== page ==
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4 Fabulous Fashion Exhibitions To See In London – The Gloss Magazine

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Twiggy sits alone in the Rainbow Room of Biba’s Kensington store, 1973. ©Justin de Villeneuve / Iconic Images

The Biba Story, 1964-1975, The Fashion and Textile Museum

Simple shift dresses, glamorous devoré wraps, sequinned bodices, leopard print coats, trouser suits, floppy hats and feather boas all epitomised the “Biba” look, originally created in 1963 by Barbara Hulanicki, who trained first as a fashion illustrator.

“The Biba Story, 1964-1975”, curated by Martin Pel, chronicles how Biba democratised fashion, beginning as a mail order company offering affordable, fashionable clothes before opening key London stores (on Abingdon Road, Church Street and Kensington High Street). These were frequented by teenagers and celebrities alike including Twiggy, Mick Jagger, Pattie Boyd, The Beatles, Cher and Anita Pallenberg, who were all attracted to Biba’s philosophy of accessibility and inclusivity.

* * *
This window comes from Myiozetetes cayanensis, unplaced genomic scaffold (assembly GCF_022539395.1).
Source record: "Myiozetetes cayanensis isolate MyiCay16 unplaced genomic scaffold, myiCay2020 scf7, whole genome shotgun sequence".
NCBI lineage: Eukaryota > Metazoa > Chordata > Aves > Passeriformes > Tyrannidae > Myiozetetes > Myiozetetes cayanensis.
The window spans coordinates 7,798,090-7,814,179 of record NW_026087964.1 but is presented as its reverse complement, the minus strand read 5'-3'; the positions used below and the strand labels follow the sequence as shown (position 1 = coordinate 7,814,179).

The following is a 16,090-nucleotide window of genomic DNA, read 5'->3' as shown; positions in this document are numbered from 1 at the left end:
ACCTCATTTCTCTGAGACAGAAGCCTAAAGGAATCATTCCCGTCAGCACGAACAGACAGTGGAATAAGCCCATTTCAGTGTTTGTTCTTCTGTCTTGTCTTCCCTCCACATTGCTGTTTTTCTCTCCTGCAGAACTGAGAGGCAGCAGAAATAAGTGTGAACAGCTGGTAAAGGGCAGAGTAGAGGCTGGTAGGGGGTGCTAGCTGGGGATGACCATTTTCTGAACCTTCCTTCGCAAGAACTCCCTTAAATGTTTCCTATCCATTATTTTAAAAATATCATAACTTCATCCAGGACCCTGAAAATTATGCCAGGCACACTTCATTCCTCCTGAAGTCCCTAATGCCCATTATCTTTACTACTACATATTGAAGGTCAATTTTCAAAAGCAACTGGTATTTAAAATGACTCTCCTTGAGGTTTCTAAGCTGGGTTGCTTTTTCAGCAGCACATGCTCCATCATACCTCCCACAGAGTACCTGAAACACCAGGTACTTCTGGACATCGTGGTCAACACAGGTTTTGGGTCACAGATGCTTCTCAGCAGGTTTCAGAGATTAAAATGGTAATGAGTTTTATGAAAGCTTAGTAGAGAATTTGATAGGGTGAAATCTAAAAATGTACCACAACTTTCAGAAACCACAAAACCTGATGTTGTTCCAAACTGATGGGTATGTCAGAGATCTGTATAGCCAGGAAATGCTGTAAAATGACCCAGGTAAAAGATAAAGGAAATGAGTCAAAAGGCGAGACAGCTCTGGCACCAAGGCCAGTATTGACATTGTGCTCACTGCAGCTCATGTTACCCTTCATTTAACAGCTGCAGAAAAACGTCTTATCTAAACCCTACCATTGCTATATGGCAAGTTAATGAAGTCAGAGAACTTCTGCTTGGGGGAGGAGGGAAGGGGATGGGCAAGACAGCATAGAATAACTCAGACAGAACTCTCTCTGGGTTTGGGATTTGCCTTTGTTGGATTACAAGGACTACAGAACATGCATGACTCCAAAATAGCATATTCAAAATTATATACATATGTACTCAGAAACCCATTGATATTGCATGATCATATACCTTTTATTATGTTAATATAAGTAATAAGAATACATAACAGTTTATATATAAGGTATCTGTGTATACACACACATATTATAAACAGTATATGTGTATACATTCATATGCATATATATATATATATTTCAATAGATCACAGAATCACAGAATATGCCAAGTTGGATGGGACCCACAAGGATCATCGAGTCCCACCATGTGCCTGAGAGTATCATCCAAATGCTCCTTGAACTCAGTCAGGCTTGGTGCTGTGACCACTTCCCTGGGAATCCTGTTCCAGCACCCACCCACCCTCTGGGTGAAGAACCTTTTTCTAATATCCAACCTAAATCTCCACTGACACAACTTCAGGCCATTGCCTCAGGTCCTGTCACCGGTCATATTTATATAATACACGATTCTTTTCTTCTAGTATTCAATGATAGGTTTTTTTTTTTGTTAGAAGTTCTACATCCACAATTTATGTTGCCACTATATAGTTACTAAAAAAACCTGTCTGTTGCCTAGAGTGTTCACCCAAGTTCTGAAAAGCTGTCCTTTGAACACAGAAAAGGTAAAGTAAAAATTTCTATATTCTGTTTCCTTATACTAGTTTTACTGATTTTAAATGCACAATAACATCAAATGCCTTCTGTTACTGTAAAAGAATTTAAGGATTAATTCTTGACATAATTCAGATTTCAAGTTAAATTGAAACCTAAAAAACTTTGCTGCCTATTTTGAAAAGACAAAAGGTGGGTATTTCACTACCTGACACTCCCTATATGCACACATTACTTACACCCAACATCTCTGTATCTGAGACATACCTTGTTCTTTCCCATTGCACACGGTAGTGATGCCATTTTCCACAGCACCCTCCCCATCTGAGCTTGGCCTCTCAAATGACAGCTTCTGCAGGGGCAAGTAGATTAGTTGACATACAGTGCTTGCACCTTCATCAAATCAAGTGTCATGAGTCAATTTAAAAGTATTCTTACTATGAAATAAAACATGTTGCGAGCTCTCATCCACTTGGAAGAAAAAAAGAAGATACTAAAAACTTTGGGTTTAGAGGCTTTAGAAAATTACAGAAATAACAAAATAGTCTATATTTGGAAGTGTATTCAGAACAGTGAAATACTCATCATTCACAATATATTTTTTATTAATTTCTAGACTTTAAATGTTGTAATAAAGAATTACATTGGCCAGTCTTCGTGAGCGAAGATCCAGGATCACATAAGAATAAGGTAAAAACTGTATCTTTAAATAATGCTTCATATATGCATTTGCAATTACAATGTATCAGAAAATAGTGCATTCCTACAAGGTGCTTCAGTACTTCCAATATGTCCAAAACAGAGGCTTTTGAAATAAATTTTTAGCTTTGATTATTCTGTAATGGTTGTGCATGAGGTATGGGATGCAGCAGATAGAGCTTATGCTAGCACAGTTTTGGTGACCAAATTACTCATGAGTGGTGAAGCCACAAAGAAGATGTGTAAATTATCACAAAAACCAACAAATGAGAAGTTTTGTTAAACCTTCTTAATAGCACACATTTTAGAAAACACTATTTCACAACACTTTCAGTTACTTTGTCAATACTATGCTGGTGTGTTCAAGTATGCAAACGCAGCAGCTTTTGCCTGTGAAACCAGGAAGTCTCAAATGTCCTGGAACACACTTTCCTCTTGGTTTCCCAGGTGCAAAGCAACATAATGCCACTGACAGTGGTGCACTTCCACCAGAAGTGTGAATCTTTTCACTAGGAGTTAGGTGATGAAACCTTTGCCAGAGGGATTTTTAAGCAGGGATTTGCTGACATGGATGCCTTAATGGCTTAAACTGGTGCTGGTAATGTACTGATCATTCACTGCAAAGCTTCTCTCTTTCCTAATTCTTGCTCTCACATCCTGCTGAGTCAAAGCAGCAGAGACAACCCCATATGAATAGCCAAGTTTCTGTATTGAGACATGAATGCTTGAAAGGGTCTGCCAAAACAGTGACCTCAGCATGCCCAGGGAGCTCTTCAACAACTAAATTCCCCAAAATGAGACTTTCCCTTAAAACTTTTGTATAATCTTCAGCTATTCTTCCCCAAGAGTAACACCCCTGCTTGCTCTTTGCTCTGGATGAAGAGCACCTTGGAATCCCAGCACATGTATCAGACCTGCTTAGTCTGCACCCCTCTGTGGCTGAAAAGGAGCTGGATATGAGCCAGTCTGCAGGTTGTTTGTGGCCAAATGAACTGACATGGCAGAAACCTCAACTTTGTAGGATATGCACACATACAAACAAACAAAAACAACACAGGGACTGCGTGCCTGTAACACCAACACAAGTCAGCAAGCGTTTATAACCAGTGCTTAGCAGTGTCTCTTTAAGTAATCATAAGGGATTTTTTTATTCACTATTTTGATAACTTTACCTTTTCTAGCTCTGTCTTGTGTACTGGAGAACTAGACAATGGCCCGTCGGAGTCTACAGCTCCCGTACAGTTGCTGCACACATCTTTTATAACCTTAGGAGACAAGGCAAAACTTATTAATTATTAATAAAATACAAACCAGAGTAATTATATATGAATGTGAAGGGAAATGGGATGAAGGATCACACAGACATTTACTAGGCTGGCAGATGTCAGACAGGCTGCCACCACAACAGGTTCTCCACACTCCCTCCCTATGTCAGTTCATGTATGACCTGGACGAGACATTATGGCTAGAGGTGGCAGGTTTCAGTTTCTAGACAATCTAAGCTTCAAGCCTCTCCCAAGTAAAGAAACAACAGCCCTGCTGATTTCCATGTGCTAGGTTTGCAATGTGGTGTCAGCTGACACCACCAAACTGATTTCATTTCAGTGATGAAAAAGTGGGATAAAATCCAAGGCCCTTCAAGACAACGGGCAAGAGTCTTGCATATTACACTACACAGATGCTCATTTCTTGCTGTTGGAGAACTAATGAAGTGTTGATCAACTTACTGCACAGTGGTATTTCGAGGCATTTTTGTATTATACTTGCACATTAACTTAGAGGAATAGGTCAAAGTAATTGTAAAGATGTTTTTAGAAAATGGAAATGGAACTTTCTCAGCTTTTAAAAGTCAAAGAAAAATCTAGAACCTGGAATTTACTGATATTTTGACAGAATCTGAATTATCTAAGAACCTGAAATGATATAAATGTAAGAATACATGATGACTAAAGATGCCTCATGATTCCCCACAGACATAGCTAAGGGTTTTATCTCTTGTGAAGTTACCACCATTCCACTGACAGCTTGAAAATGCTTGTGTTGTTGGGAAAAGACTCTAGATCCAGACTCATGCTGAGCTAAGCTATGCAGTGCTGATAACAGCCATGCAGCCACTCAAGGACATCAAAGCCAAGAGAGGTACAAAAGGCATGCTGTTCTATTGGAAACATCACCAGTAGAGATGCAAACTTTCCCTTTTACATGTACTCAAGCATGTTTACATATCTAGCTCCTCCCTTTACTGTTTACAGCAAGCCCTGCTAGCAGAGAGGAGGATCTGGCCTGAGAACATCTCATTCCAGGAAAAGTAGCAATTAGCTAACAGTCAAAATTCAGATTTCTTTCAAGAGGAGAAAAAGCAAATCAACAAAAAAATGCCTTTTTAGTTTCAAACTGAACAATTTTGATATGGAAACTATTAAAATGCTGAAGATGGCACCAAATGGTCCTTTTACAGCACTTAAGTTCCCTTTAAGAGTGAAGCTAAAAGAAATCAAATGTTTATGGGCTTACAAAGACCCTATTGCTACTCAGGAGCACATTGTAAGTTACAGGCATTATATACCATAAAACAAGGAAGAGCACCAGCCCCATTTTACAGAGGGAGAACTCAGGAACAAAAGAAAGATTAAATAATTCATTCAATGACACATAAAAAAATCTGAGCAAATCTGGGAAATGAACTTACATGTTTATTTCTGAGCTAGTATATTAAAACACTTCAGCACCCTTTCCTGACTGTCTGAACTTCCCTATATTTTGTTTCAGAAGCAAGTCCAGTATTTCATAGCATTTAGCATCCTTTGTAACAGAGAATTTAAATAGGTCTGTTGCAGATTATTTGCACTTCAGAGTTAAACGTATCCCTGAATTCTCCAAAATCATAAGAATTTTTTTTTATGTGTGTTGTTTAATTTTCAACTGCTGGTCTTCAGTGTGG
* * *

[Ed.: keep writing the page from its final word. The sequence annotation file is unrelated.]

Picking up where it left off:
The exhibition is spread over several floors; downstairs over 40 outfits reflect the progression from the early mini-skirted Biba girl to the more sensual, vampish look of the Biba woman. Collections of maxi dresses, hacking jackets, trouser suits and bias-cut satin evening dresses reflect Hulanicki’s inspiration – the glamour of 1930s Hollywood and the historic influence of the Pre-Raphaelite and Art Nouveau movements.

Upstairs shows how Biba became the first lifestyle brand – Hulanicki created the first full cosmetic range for black skin – engaging photographers such as Sara Moon and Helmut Newton to work on campaign images for the brand’s highly stylised catalogues, which are now collectors items. The exhibition is a fascinating insight into the brand and Hulanicki’s foresight as a designer. It runs until September 8; www.fashiontextilemuseum.org.

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